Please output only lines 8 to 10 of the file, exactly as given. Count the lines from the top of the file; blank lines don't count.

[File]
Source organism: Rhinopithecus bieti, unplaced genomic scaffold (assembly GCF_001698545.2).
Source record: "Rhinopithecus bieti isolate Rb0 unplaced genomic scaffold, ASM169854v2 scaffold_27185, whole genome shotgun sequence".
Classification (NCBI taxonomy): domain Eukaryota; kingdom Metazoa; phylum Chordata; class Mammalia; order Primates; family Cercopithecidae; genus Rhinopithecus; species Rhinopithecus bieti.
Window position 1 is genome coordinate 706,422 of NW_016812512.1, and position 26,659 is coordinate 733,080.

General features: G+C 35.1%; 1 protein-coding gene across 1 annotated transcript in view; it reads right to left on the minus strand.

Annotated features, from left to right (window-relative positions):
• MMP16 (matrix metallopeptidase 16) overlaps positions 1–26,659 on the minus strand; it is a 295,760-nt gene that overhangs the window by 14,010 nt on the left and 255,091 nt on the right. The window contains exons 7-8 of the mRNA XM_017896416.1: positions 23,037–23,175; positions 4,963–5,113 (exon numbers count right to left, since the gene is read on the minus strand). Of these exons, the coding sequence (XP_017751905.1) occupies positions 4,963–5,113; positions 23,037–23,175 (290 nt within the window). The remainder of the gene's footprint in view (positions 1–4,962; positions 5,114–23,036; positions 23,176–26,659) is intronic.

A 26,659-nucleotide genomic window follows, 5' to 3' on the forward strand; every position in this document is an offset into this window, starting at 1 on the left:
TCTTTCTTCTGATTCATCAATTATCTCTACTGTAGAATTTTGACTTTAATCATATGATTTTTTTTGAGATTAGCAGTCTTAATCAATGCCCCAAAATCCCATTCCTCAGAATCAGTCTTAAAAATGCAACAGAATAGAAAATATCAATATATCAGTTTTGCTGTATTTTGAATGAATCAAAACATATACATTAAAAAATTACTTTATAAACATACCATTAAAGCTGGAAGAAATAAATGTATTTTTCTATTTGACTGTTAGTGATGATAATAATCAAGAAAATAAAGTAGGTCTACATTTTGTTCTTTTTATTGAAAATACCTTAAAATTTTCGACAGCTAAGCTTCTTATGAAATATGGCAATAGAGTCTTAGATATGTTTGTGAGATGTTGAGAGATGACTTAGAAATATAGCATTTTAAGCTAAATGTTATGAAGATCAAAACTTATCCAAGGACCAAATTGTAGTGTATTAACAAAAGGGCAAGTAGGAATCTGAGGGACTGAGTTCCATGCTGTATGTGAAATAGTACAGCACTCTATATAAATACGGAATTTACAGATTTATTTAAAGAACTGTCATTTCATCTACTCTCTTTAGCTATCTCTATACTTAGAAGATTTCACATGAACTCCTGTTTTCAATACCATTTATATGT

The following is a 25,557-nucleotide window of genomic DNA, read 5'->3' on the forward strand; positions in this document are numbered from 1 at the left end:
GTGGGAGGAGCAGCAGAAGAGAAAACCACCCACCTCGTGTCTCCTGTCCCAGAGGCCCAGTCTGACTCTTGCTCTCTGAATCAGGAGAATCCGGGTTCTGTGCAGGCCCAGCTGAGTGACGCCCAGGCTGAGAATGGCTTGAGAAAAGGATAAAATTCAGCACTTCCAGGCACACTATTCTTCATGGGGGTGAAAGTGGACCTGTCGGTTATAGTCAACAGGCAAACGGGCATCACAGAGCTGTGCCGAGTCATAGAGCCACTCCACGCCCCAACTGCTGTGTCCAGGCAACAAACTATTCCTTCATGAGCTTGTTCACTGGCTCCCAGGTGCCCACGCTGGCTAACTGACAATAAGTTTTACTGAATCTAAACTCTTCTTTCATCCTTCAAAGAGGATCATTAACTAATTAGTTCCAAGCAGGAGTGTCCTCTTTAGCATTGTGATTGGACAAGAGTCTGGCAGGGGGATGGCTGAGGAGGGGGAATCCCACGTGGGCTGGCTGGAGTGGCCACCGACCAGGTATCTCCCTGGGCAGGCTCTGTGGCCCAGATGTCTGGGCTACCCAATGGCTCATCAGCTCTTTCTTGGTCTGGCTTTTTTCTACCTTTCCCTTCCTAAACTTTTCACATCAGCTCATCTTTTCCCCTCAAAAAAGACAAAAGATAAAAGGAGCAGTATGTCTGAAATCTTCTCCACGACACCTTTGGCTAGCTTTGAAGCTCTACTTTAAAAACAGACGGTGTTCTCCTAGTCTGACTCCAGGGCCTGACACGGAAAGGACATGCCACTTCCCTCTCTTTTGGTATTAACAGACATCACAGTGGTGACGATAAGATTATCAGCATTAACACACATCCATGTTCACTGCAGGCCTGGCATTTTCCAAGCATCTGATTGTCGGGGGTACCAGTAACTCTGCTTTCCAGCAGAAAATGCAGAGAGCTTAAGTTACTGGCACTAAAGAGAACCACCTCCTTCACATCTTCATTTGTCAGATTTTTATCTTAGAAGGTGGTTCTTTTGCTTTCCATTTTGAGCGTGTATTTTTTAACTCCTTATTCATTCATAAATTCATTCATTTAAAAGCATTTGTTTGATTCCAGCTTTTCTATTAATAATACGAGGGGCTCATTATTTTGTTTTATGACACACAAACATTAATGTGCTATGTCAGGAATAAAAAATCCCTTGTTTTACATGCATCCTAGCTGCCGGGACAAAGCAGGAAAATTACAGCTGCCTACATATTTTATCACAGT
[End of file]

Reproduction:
A 26,659-nucleotide genomic window follows, 5' to 3' on the forward strand; every position in this document is an offset into this window, starting at 1 on the left:
TCTTTCTTCTGATTCATCAATTATCTCTACTGTAGAATTTTGACTTTAATCATATGATTTTTTTTGAGATTAGCAGTCTTAATCAATGCCCCAAAATCCCATTCCTCAGAATCAGTCTTAAAAATGCAACAGAATAGAAAATATCAATATATCAGTTTTGCTGTATTTTGAATGAATCAAAACATATACATTAAAAAATTACTTTATAAACATACCATTAAAGCTGGAAGAAATAAATGTATTTTTCTATTTGACTGTTAGTGATGATAATAATCAAGAAAATAAAGTAGGTCTACATTTTGTTCTTTTTATTGAAAATACCTTAAAATTTTCGACAGCTAAGCTTCTTATGAAATATGGCAATAGAGTCTTAGATATGTTTGTGAGATGTTGAGAGATGACTTAGAAATATAGCATTTTAAGCTAAATGTTATGAAGATCAAAACTTATCCAAGGACCAAATTGTAGTGTATTAACAAAAGGGCAAGTAGGAATCTGAGGGACTGAGTTCCATGCTGTATGTGAAATAGTACAGCACTCTATATAAATACGGAATTTACAGATTTATTTAAAGAACTGTCATTTCATCTACTCTCTTTAGCTATCTCTATACTTAGAAGATTTCACATGAACTCCTGTTTTCAATACCATTTATATGT

The following is a 25,557-nucleotide window of genomic DNA, read 5'->3' on the forward strand; positions in this document are numbered from 1 at the left end: